View Housing Study Abroad Information (pdf) 

Off-Campus Housing

Students who live off-campus often coordinate with students going abroad during the opposite semester to arrange sublets. See the Off-Campus Housing  webpage for more information.

Many study abroad students travel within the host country and to neighboring countries during weekends and vacations. Be sure to find out if a visa is required to visit any nearby countries. Travel before or after the study abroad program is also possible, but check with the study abroad program provider first, as some countries have restrictions on this.

Popular Travel Resources

A good guidebook is essential for travel abroad.  Some of the best student guide books are:

  • Let’s Go: Written and published by students at Harvard University, Let's Go is directed toward budget and student travelers. They publish books on 21 countries, cities, and regions.
  • Lonely Planet: Popular with student travelers, Lonely Planet guides provide detailed information on places to visit, history, and culture. Publishing over 100 guidebooks on over 100 countries and regions, they cover the globe the most extensively.
  • Travel Document Systems offers visa, travel, and general information on almost every country.

Traveling in Europe

Since Europe is the most traditional study abroad destination, there are many resources available for travel between European countries. Discount airlines are rapidly becoming the most inexpensive way to travel in Europe. Often they fly into smaller airports, but the savings can be significant. The train is also a cheap and convenient way to travel Europe. Eurail passes are available to American tourists and may be tailored to fit a student’s specific travel plans. Passes are available for every country in Western Europe, as well as most Eastern European countries.

After living in a European country for more than 6 months, students are eligible to purchase an Interrail Pass or a One Country Pass.  They are similar to Eurail passes; however, they may be more or less expensive depending on the current exchange rate.  Detailed information on these two options may be obtained online at, and at major train stations in Europe.

Travel in Non-European Countries

Rail passes can also be purchased for many non-European countries. For more information on travel in Asia, Australia, Africa or South America, contact a travel agency or consult a guidebook.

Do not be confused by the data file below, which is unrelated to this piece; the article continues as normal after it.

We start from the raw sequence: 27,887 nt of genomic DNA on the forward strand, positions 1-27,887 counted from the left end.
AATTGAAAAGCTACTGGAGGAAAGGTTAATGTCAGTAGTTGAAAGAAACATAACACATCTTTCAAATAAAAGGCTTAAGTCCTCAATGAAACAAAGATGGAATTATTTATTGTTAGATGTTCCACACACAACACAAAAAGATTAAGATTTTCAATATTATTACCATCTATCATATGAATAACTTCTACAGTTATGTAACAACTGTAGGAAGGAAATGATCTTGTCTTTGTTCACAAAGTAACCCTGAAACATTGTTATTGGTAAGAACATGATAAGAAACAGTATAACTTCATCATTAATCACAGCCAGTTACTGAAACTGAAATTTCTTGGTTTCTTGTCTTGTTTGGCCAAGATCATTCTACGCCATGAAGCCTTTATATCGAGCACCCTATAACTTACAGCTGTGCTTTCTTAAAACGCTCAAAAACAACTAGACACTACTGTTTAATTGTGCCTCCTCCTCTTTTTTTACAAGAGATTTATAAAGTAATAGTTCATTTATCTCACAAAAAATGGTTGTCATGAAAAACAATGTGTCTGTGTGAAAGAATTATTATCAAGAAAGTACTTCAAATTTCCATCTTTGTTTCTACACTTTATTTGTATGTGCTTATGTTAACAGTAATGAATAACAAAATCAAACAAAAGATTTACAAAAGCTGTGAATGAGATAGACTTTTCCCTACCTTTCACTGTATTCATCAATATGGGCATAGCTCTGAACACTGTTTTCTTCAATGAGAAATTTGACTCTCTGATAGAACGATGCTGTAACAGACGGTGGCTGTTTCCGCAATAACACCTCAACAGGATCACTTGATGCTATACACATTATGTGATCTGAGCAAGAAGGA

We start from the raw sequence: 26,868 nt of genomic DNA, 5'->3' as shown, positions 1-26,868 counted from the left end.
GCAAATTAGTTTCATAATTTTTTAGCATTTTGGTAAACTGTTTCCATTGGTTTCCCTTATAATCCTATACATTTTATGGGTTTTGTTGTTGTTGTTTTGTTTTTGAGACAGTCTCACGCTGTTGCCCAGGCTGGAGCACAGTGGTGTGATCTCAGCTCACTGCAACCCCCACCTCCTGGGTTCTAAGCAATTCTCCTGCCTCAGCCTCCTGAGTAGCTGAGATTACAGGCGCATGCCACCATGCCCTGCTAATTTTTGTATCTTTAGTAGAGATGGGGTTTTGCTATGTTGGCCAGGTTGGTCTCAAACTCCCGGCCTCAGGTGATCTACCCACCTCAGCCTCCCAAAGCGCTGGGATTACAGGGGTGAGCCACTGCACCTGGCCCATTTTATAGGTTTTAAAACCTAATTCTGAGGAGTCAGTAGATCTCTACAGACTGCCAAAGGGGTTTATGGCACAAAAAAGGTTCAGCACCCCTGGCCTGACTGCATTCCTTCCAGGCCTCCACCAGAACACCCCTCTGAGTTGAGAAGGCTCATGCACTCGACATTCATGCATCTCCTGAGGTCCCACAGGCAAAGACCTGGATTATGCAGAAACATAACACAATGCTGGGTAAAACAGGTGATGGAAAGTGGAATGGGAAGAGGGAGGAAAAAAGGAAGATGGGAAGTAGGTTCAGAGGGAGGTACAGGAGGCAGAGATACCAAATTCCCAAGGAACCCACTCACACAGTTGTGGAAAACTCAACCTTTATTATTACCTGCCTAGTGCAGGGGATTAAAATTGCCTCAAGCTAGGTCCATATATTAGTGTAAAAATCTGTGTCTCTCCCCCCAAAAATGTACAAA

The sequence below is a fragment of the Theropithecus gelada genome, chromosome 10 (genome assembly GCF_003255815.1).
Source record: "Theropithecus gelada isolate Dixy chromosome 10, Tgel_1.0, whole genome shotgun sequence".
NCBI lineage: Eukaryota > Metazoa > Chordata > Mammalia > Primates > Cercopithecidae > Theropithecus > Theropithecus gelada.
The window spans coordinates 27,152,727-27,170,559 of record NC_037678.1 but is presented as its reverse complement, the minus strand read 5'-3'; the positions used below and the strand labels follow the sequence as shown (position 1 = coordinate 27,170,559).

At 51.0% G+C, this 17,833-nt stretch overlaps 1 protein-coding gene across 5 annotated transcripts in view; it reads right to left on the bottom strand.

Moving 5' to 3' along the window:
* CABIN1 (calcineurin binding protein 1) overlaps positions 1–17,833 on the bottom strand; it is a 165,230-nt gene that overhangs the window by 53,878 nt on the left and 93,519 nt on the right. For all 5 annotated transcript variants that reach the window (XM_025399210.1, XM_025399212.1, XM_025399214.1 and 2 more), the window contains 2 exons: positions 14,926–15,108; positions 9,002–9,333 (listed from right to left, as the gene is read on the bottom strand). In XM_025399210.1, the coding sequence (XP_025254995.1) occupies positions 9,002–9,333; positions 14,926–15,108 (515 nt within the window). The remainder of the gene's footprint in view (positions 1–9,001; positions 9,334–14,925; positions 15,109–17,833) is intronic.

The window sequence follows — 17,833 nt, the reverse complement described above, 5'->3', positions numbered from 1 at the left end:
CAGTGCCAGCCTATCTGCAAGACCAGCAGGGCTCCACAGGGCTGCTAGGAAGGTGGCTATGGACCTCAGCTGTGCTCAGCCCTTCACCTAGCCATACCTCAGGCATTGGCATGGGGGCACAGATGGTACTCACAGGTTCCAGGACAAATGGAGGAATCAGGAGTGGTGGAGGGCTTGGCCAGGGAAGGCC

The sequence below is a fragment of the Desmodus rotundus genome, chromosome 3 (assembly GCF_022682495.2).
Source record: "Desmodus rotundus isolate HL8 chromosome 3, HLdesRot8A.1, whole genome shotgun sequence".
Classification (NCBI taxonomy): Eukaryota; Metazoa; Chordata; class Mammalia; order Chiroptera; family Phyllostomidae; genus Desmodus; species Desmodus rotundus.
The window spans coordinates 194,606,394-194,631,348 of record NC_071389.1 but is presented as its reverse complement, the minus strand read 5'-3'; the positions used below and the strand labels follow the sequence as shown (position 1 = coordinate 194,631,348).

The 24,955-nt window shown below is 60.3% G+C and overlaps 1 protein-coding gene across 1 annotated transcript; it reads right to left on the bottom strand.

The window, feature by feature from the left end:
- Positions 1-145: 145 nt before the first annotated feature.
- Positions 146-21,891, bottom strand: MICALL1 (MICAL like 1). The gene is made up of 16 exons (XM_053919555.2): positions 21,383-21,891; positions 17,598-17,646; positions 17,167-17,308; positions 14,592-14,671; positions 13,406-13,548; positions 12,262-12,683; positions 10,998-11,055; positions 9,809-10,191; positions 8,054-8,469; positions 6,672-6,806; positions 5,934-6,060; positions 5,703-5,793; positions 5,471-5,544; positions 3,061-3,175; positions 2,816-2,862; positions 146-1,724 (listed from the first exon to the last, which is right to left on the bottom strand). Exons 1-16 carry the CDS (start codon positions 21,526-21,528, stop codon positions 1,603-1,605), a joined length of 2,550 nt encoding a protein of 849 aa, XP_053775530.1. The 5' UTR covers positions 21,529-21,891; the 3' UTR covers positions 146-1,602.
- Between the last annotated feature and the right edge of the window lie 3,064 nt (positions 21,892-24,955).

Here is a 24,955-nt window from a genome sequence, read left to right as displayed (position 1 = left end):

Hostels are low-cost overnight accommodations where travelers can sleep and eat. Accommodations are dormitory style with separate bedrooms and bathrooms for men and women. Many hostels offer private and family accommodations as well. A self-service kitchen where meals can be prepared and common rooms for socializing create an atmosphere that encourages travelers to share experiences. Some hostels have mail pick-up service, laundry facilities, baggage and bicycle storage. Generally overnight fees range from $8-$25 per night depending on the location and season.

The Let’s Go and Lonely Planet guides provide information and recommendations on hostels. Hostel information can also be found at Hostelling International or  Casamundo is another site that compares holiday houses, homes and apartments of every category and price range.

Street Smarts

While traveling abroad, students must be particularly street savvy. Gender roles, attitudes toward the LGBTQIA+ community, people of color, traffic laws, and drinking laws may not be the same as in the United States. It is the student’s responsibility to be observant and cautious.

Tips for staying safe

  • Find out the norms governing clothing and behavior. Many behaviors and cues will be different than in the United States. Body language is not universal, and behaviors may be interpreted differently. Be aware of sending mixed signals, such as smiling while saying “no”.
  • Learn who can be trusted in that country. For example, police cannot be trusted everywhere.
  • Remember that there is safety in numbers, so travel in small groups when possible.
  • In any large city, a foreigner holding a huge map could invite trouble, so study the city map before arriving at the destination.